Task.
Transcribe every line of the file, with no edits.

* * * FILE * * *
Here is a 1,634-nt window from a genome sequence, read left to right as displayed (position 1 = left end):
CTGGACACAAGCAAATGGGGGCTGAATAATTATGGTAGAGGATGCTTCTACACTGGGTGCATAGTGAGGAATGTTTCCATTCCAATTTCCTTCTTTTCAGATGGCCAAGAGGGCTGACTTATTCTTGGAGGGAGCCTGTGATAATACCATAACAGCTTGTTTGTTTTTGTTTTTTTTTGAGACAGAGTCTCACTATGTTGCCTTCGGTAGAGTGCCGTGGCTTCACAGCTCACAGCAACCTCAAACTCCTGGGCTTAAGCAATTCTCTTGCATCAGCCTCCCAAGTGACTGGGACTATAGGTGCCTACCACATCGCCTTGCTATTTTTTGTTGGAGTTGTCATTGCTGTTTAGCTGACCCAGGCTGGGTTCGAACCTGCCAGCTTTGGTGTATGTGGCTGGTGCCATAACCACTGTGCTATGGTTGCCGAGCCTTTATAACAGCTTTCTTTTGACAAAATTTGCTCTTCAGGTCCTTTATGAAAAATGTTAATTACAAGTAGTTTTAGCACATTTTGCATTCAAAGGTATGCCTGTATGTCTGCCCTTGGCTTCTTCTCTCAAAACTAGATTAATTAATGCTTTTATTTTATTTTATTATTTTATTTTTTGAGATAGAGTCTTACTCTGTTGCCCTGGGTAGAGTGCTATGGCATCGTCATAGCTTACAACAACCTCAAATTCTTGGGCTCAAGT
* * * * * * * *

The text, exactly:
Here is a 1,634-nt window from a genome sequence, read left to right as displayed (position 1 = left end):
CTGGACACAAGCAAATGGGGGCTGAATAATTATGGTAGAGGATGCTTCTACACTGGGTGCATAGTGAGGAATGTTTCCATTCCAATTTCCTTCTTTTCAGATGGCCAAGAGGGCTGACTTATTCTTGGAGGGAGCCTGTGATAATACCATAACAGCTTGTTTGTTTTTGTTTTTTTTTGAGACAGAGTCTCACTATGTTGCCTTCGGTAGAGTGCCGTGGCTTCACAGCTCACAGCAACCTCAAACTCCTGGGCTTAAGCAATTCTCTTGCATCAGCCTCCCAAGTGACTGGGACTATAGGTGCCTACCACATCGCCTTGCTATTTTTTGTTGGAGTTGTCATTGCTGTTTAGCTGACCCAGGCTGGGTTCGAACCTGCCAGCTTTGGTGTATGTGGCTGGTGCCATAACCACTGTGCTATGGTTGCCGAGCCTTTATAACAGCTTTCTTTTGACAAAATTTGCTCTTCAGGTCCTTTATGAAAAATGTTAATTACAAGTAGTTTTAGCACATTTTGCATTCAAAGGTATGCCTGTATGTCTGCCCTTGGCTTCTTCTCTCAAAACTAGATTAATTAATGCTTTTATTTTATTTTATTATTTTATTTTTTGAGATAGAGTCTTACTCTGTTGCCCTGGGTAGAGTGCTATGGCATCGTCATAGCTTACAACAACCTCAAATTCTTGGGCTCAAGT